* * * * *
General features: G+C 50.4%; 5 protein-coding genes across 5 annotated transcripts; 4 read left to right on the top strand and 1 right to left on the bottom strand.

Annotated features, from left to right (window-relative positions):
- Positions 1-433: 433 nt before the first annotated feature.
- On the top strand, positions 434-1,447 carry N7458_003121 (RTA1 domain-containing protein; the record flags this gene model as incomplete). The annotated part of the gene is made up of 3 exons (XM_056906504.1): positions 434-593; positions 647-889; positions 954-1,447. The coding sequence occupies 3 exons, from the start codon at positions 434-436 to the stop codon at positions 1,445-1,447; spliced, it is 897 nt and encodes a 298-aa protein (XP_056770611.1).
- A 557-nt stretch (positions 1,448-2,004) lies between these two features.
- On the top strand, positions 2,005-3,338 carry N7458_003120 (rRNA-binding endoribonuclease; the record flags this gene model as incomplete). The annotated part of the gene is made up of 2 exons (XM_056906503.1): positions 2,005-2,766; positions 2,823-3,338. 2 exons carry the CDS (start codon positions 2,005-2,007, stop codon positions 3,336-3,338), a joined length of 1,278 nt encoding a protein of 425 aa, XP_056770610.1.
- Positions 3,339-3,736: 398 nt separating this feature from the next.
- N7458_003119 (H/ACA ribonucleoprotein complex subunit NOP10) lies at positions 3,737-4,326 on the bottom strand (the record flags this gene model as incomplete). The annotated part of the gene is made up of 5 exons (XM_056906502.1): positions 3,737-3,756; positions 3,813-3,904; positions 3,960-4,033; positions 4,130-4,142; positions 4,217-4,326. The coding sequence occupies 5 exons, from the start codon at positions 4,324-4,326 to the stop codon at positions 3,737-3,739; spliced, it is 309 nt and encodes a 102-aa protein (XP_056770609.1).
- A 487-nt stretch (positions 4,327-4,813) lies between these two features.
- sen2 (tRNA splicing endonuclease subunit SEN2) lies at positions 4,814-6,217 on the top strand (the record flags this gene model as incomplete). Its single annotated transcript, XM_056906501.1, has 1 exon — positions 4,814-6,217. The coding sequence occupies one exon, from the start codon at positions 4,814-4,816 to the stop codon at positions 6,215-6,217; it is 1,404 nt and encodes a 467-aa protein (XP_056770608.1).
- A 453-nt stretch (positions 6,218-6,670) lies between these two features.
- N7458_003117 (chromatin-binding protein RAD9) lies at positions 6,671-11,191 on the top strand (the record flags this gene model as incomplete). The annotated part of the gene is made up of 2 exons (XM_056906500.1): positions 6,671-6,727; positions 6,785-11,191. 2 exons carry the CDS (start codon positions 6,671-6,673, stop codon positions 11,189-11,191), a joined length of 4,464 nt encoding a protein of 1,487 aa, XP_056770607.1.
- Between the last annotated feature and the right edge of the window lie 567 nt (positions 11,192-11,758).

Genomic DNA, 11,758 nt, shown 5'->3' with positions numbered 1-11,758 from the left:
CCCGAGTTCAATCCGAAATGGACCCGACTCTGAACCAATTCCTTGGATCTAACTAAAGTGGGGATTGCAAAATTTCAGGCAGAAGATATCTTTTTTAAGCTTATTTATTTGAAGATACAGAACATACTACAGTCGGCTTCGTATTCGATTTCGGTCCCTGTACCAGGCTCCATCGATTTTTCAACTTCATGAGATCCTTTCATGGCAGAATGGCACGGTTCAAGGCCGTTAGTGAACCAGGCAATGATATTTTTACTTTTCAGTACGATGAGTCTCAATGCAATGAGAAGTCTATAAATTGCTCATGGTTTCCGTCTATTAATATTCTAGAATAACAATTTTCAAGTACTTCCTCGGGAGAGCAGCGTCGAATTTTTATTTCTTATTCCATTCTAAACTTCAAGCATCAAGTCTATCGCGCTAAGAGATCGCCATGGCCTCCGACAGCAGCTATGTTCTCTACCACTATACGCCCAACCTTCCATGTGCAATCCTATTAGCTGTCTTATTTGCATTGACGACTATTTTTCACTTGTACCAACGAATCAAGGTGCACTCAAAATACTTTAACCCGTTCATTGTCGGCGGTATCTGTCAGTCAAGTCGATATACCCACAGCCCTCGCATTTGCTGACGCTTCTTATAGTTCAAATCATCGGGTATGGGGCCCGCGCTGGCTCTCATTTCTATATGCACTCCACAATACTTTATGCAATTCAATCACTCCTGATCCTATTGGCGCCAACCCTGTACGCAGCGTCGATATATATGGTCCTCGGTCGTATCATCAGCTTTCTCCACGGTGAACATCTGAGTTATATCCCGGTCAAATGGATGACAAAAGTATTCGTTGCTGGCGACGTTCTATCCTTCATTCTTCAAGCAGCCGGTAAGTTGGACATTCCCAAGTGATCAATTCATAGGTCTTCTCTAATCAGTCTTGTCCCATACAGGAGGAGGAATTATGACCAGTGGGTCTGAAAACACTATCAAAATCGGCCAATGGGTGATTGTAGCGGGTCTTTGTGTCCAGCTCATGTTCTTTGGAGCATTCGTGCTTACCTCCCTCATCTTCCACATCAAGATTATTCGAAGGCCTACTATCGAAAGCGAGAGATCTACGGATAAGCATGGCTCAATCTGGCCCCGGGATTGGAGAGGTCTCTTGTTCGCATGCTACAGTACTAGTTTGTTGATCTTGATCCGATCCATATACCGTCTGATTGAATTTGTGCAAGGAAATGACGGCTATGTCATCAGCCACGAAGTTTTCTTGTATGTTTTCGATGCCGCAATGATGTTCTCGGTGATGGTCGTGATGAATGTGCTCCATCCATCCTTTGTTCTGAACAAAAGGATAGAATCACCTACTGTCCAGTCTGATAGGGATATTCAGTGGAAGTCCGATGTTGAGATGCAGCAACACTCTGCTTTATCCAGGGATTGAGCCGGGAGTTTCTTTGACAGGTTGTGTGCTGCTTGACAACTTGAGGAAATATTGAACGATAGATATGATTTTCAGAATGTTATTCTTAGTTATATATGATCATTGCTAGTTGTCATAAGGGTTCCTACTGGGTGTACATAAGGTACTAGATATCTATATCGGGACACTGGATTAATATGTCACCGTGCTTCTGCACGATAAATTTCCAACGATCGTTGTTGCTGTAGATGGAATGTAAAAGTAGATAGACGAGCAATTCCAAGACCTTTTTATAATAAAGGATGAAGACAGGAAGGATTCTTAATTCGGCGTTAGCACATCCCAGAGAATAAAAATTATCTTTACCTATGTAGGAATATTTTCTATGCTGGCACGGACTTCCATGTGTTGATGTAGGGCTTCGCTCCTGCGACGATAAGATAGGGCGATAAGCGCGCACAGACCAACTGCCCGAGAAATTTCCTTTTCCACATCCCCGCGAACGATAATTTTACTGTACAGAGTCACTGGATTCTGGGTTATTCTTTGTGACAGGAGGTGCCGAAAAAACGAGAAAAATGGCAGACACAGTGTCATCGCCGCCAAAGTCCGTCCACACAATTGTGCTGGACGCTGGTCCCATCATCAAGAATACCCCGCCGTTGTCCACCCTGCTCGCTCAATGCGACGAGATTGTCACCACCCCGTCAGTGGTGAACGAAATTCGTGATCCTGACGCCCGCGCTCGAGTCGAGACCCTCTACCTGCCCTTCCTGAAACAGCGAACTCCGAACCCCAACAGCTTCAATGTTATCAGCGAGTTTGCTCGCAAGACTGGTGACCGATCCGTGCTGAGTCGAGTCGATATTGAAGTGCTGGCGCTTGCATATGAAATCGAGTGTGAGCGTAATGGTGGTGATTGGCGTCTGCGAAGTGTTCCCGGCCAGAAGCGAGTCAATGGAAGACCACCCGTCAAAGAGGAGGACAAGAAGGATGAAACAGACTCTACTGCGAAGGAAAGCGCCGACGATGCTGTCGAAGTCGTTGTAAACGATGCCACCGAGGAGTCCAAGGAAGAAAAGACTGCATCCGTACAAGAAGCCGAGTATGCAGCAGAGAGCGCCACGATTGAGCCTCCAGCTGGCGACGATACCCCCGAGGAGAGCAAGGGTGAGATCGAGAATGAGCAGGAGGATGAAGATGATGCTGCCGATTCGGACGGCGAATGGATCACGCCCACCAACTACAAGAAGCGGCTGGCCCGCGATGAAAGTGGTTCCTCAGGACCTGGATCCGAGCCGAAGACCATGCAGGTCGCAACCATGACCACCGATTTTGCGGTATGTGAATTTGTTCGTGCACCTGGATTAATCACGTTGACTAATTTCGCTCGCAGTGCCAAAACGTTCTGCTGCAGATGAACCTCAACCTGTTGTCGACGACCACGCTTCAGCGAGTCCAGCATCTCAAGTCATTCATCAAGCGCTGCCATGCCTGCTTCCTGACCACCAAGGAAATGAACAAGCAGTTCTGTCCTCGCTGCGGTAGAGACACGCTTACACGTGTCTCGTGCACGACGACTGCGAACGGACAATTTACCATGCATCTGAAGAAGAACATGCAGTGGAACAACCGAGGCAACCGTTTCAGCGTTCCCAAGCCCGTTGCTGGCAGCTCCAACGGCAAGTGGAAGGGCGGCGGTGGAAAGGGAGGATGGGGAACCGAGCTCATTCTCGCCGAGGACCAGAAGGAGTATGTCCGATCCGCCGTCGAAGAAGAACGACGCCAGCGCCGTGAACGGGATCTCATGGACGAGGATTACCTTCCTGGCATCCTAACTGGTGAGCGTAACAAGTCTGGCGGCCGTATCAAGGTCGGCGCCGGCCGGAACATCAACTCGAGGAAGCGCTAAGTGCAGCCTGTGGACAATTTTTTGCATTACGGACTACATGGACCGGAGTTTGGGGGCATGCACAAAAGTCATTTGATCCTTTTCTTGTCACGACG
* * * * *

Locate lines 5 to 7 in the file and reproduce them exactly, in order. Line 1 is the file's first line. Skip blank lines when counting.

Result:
- A 557-nt stretch (positions 1,448-2,004) lies between these two features.
- On the top strand, positions 2,005-3,338 carry N7458_003120 (rRNA-binding endoribonuclease; the record flags this gene model as incomplete). The annotated part of the gene is made up of 2 exons (XM_056906503.1): positions 2,005-2,766; positions 2,823-3,338. 2 exons carry the CDS (start codon positions 2,005-2,007, stop codon positions 3,336-3,338), a joined length of 1,278 nt encoding a protein of 425 aa, XP_056770610.1.
- Positions 3,339-3,736: 398 nt separating this feature from the next.